The risk of acute myeloid leukemia (AML) within different occupations was studied, using occupational information obtained from the Swedish 1970 census. Follow-up in the Swedish Cancer Register was carried out from 1971 to 1984. Among male petrol station attendants, 10 cases were observed versus 2.8 expected (observed/expected = 3.6, 95% confidence interval 1.7-6.6). For several decades, Swedish petrol has contained 3-5% of benzene. Thus, a hypothesis was that benzene had contributed to the excess risk. The work histories of the 10 cases were reconstructed through interviews with surviving relatives and were compatible with the hypothesis. However, because the air benzene exposures at petrol stations always have been lower than benzene exposures associated previously with an increased risk of AML, the leukemogenic effect of benzene may have been potentiated by other petrol or vehicle exhaust components.
Comment In: Arch Environ Health. 1996 Nov-Dec;51(6):469-719012330
Exposure of the deck crew to volatile hydrocarbon compounds and polycyclic aromatic hydrocarbon PAH compounds was observed and monitored on two Norwegian product tankers. The tankers were loading their cargo with the hatches open during the monitoring period. One of the tankers loaded gas oil. This type of cargo is not volatile, and very low concentrations of the monitored chemical PAH compounds were found on this tanker. The second tanker loaded gasoline. On this tanker high concentrations of hydrocarbon compounds were found; benzene was as high as 55 ppm, toluene was as high as 34 ppm, hydrocarbon compounds in the C5-C7 range were as high as 570 ppm, n-hexane was as high as 25 ppm. The levels of PAH-compounds were low. None of the seamen working on the deck did use respiratory protective equipment during the work. The exposure of the deck crew to volatile hydrocarbon compounds ought to be reduced on product tankers. Better routines concerning the use of respiratory protective equipment is an immediate action which ought to take place. Loading volatile cargo like gasoline with the hatches open should be avoided.
Comparison of exhaust emissions from Swedish environmental classified diesel fuel (MK1) and European Program on Emissions, Fuels and Engine Technologies (EPEFE) reference fuel: a chemical and biological characterization, with viewpoints on cancer risk.
Diesel fuels, classified as environmentally friendly, have been available on the Swedish market since 1991. The Swedish diesel fuel classification is based upon the specification of selected fuel composition and physical properties to reduce potential environmental and health effects from direct human exposure to exhaust. The objective of the present investigation was to compare the most stringent, environmentally classified Swedish diesel fuel (MK1) to the reference diesel fuel used in the "European Program on Emissions, Fuels and Engine Technologies" (EPEFE) program. The study compares measurements of regulated emissions, unregulated emissions, and biological tests from a Volvo truck using these fuels. The regulated emissions from these two fuels (MK1 vs EPEFE) were CO (-2.2%), HC (12%), NOx (-11%), and particulates (-11%). The emissions of aldehydes, alkenes, and carbon dioxide were basically equivalent. The emissions of particle-associated polycyclic aromatic hydrocarbons (PAHs) and 1-nitropyrene were 88% and 98% lower than those of the EPEFE fuel, respectively. The emissions of semi-volatile PAHs and 1-nitropyrene were 77% and 80% lower than those from the EPEFE fuel, respectively. The reduction in mutagenicity of the particle extract varied from -75 to -90%, depending on the tester strain. The reduction of mutagenicity of the semi-volatile extract varied between -40 and -60%. Furthermore, the dioxin receptor binding activity was a factor of 8 times lower in the particle extracts and a factor of 4 times lower in the semi-volatile extract than that of the EPEFE fuel. In conclusion, the MK1 fuel was found to be more environmentally friendly than the EPEFE fuel.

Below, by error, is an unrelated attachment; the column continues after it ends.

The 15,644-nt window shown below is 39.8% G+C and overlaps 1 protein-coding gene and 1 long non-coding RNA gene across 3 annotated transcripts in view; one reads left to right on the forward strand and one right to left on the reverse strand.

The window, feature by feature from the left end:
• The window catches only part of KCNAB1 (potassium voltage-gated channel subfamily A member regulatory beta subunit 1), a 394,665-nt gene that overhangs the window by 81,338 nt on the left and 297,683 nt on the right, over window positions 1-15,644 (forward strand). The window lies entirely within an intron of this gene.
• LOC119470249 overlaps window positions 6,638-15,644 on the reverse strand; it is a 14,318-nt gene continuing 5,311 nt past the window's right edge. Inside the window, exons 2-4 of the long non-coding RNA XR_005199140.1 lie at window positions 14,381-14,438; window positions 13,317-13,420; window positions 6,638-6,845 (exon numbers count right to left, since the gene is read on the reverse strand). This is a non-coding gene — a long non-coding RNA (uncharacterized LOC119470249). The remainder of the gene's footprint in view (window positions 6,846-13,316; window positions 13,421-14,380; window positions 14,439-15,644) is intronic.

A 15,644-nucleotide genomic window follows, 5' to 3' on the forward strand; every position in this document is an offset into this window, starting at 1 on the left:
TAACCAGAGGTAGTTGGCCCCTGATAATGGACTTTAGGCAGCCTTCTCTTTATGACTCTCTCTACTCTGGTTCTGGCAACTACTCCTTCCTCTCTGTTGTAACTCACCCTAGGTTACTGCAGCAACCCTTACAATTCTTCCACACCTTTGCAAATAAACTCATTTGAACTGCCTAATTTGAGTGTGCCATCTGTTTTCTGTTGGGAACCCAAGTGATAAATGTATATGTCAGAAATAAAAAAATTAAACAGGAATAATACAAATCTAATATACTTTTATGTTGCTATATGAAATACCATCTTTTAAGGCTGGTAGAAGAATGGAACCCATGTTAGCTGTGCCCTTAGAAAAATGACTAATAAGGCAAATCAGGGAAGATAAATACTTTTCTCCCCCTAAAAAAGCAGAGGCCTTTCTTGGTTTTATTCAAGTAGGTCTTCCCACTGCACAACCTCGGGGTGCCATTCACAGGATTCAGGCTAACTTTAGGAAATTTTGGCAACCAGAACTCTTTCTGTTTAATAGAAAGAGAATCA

Dangerous and cancer-causing properties of products and chemicals in the oil-refining and petrochemical industry--Part XXII: Health hazards from exposure to gasoline containing methyl tertiary butyl ether: study of New Jersey residents.
Methyl tertiary butyl ether has caused the following cancers in rats and mice: kidney, testicular, liver, lymphomas, and leukemias. Thus, in the absence of adequate data on humans, it is biologically plausible and prudent to regard methyl tertiary butyl ether-for which there is sufficient evidence of carcinogenicity in experimental animals-as a probable human carcinogen. This means that some humans are at extreme risk of contracting cancers resulting from their exposure to oxygenated gasoline containing methyl tertiary butyl ether. Immediately after the introduction of methyl tertiary butyl ether into gasoline, many consumers of this product in New Jersey, New York, Alaska, Maine, Pennsylvania, Colorado, Arizona, Montana, Massachusetts, California, and other areas, experienced a variety of neurotoxic, allergic, and respiratory illnesses. These illnesses were similar to those suffered by refinery workers from the Oil, Chemical, and Atomic Workers Union who mixed methyl tertiary butyl ether with gasoline. Additionally, these illnesses occurred following exposure to extremely low levels of methyl tertiary butyl ether in gasoline, particularly when compared to the adverse health effects that occurred only after exposure to very high levels of conventional gasoline. Thus, gasoline containing methyl tertiary butyl ether exhibited substantially more toxicity in humans than gasoline without this additive. A number of oil industry-sponsored or influenced reports alleged that these illnesses were either unrelated to exposure to reformulated gasoline or were characteristic of some yet-to-be-identified communicable disease. These studies further alleged that the widespread concern was not about illness, but was merely a reaction to the odor and the five cent increase in the price of gasoline. To clarify the significance of this issue, it is important to note that consumers have been using gasoline for many decades, with complaints only occurring following exposure to high levels at 100s ppm or higher. After the introduction of methyl tertiary butyl ether gasoline there were thousands of human health complaints. The sudden increase in widespread illnesses from which many thousands of individuals throughout the United States began to suffer immediately following the introduction of methyl tertiary butyl ether into gasoline provides strong and unquestionable evidence that gasoline containing methyl tertiary butyl ether is associated with human illnesses. When considering the severity of the illnesses in humans, it is prudent that this highly dangerous chemical be promptly removed from gasoline and comprehensive studies be conducted to assess the long-term effects that human may experience in the future from past and current exposure.